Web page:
Navy goalie fit for duty in lacrosse and beyond

May 12, 2006|By MIKE PRESTON

The Naval Academy is full of tough guys. And then there is Navy lacrosse goalie Matt Russell, the ultimate tough guy. He is just one bad dude, all 5 feet 7 and 155 pounds of him.

"I like the tough-guy image," Russell said. "I've always tried to be bigger, stronger and faster. If you younger guys look at me and say, `Hey, look at him, he's done it,' then that's good. It's great being one of the leaders on this team."

Russell, a senior, will lead the unseeded Midshipmen (11-3) to Georgetown on Sunday for a first-round NCAA Division I tournament playoff game against the No. 8 seed Hoyas (10-2). If Navy is to get through this week, Russell, an All-American, has to have a great game. If Navy has any chance of winning the following week against No. 1 Virginia, which should smack around Notre Dame in another first-round game, then Russell will have to have the game of his life.

The tough guy will have to get even tougher and better.

Again.

That has been Russell's MO since he came to Annapolis four seasons ago. Two years ago in the national championship game against Syracuse with about eight minutes remaining in the fourth quarter, Russell left the game. It sounds like no big deal until you find out that Russell had been to the sideline four previous times getting a separated shoulder pushed back into place.

"It got to the point where it became uncomfortable," Russell said.

Uncomfortable? A day later, Russell was found to have a broken collarbone.

Last season, only hours before the Mids were supposed to play Maryland, physicians told Russell he had to sit out the game after he rolled his ankle the night before while running. The tough guy played. Russell had 10 saves and allowed eight goals. Final score: Navy 9, Maryland 8.

"Just about anyone will tell you that injuries bug you more in practice than in a game," Russell said. "The intensity of the game takes away the pain. The adrenaline rush is a big factor."

Russell approaches the game with the same passion he does in trying to become a Navy SEAL. Soon after graduation, he'll be sent off to Basic Underwater Demolition School for six to eight months. If he completes the course of study, which has a 70 to 80 percent attrition rate, he'll participate in SEAL qualification training, which has more high-speed instruction and special schools.

If he endures that, he could be deployed with a unit somewhere in the world about 18 months from now. It's going from a highly competitive situation to a potentially life-threatening one.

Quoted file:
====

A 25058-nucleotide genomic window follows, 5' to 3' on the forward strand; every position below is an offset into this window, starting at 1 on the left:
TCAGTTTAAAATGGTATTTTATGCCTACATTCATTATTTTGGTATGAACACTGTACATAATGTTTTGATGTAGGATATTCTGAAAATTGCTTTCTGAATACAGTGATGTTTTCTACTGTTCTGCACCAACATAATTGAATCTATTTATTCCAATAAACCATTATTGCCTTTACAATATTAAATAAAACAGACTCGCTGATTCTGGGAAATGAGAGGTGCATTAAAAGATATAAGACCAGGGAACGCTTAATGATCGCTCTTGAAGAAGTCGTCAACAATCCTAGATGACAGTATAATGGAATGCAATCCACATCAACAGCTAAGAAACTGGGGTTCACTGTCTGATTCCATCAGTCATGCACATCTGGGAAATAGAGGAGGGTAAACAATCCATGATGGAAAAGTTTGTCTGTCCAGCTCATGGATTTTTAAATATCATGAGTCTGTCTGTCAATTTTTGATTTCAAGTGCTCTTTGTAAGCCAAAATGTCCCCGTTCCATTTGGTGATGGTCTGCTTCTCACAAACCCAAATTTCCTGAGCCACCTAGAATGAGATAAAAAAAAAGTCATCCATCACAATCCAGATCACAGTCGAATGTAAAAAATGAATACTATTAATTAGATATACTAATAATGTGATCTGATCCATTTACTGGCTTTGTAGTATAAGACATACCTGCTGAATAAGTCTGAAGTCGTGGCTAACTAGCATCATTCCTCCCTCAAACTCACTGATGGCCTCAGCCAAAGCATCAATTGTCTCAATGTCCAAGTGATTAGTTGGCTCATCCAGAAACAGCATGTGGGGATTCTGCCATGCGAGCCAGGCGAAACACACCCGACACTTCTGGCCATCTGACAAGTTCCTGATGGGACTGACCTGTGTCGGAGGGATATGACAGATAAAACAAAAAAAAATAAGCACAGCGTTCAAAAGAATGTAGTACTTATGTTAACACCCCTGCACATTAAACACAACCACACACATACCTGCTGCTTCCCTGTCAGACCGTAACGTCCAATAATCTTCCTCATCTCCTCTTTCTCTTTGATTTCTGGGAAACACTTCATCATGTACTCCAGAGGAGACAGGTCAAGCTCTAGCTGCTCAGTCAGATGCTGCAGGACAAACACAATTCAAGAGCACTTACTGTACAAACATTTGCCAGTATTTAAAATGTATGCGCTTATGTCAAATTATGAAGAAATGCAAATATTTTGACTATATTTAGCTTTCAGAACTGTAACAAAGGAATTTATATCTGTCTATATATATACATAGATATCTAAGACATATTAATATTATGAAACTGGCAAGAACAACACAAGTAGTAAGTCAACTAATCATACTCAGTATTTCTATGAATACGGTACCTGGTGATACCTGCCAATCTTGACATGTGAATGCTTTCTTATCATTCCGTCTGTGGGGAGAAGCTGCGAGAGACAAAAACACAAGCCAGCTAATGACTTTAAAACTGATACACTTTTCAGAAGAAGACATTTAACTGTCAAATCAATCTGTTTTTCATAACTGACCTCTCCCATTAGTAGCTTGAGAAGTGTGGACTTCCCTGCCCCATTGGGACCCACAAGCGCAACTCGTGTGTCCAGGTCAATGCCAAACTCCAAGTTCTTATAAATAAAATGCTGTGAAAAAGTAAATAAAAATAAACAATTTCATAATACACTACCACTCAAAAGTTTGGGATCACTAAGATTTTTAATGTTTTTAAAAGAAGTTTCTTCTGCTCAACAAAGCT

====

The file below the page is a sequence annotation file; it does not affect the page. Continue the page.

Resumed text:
"I know the reality of the situation here, but I don't look at it that way," said Russell, referring to war. "I know that this is more than the average college experience, that when it's over, I might be in harm's way.

"But I've got to focus on my senior year. We're in the hunt for lacrosse, and this an exciting and challenging time. I'm a highly competitive person, and people depend on me. That's what the Navy is about. That's what Navy lacrosse is all about. We depend on each other."

Russell was a tough kid growing up in Madison, Conn., where his favorite sports were lacrosse and hockey. Both Syracuse and Georgetown recruited him for lacrosse, but those schools couldn't offer him a chance to become a SEAL. Russell enrolled at Navy even though one of the nation's former top high school goalies, Seth DiNola, was only a class ahead of him. Early in his sophomore year, Russell replaced DiNola and the Mids won nine straight.

Russell has performed well this season, too. This is his team. In nearly 800 minutes played, he has a goals-against average of 5.18 and a save percentage of .577. Maybe some of that Navy SEAL training has come in handy (boxing, wrestling, martial arts). Russell's days are filled with the long swims and runs needed to become a SEAL.

"Whether it's on the field, at games or practice, or in the weight room, I don't want anyone ever to outwork me," Russell said.

But Russell and the Mids need to find a way to beat Georgetown. The Hoyas have won four of the past five meetings, including two straight, and handled the Mids pretty easily, 9-5, on April 1.

"The last time we played them, we didn't shoot real well, didn't pass real well, either," Russell said. "I can't take anything away from Georgetown. They have a great coach [Dave Urick] and he prepares them for us extremely well."

Russell looks to make one more run into the postseason. Only this time, he'll have to perform better than ever. Chances are, he will. mike.preston@baltsun.com

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